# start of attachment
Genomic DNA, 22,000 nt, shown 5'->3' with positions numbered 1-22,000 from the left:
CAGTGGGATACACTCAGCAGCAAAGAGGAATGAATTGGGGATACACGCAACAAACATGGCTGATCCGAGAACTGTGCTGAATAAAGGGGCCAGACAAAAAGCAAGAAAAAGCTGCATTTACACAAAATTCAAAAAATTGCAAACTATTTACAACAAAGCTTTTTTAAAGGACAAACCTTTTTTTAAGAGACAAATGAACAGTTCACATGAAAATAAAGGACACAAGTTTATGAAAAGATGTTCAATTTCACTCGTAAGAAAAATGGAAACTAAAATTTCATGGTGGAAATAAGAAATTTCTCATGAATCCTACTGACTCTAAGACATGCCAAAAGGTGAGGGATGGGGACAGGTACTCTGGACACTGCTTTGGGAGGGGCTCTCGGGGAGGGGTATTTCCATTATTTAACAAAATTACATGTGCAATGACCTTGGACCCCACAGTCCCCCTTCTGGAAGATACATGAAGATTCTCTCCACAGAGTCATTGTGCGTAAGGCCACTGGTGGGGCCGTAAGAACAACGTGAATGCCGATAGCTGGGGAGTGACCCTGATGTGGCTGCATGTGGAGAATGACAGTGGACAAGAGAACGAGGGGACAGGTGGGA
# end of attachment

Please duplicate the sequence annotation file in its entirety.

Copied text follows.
Genomic DNA, 22,000 nt, shown 5'->3' with positions numbered 1-22,000 from the left:
CAGTGGGATACACTCAGCAGCAAAGAGGAATGAATTGGGGATACACGCAACAAACATGGCTGATCCGAGAACTGTGCTGAATAAAGGGGCCAGACAAAAAGCAAGAAAAAGCTGCATTTACACAAAATTCAAAAAATTGCAAACTATTTACAACAAAGCTTTTTTAAAGGACAAACCTTTTTTTAAGAGACAAATGAACAGTTCACATGAAAATAAAGGACACAAGTTTATGAAAAGATGTTCAATTTCACTCGTAAGAAAAATGGAAACTAAAATTTCATGGTGGAAATAAGAAATTTCTCATGAATCCTACTGACTCTAAGACATGCCAAAAGGTGAGGGATGGGGACAGGTACTCTGGACACTGCTTTGGGAGGGGCTCTCGGGGAGGGGTATTTCCATTATTTAACAAAATTACATGTGCAATGACCTTGGACCCCACAGTCCCCCTTCTGGAAGATACATGAAGATTCTCTCCACAGAGTCATTGTGCGTAAGGCCACTGGTGGGGCCGTAAGAACAACGTGAATGCCGATAGCTGGGGAGTGACCCTGATGTGGCTGCATGTGGAGAATGACAGTGGACAAGAGAACGAGGGGACAGGTGGGA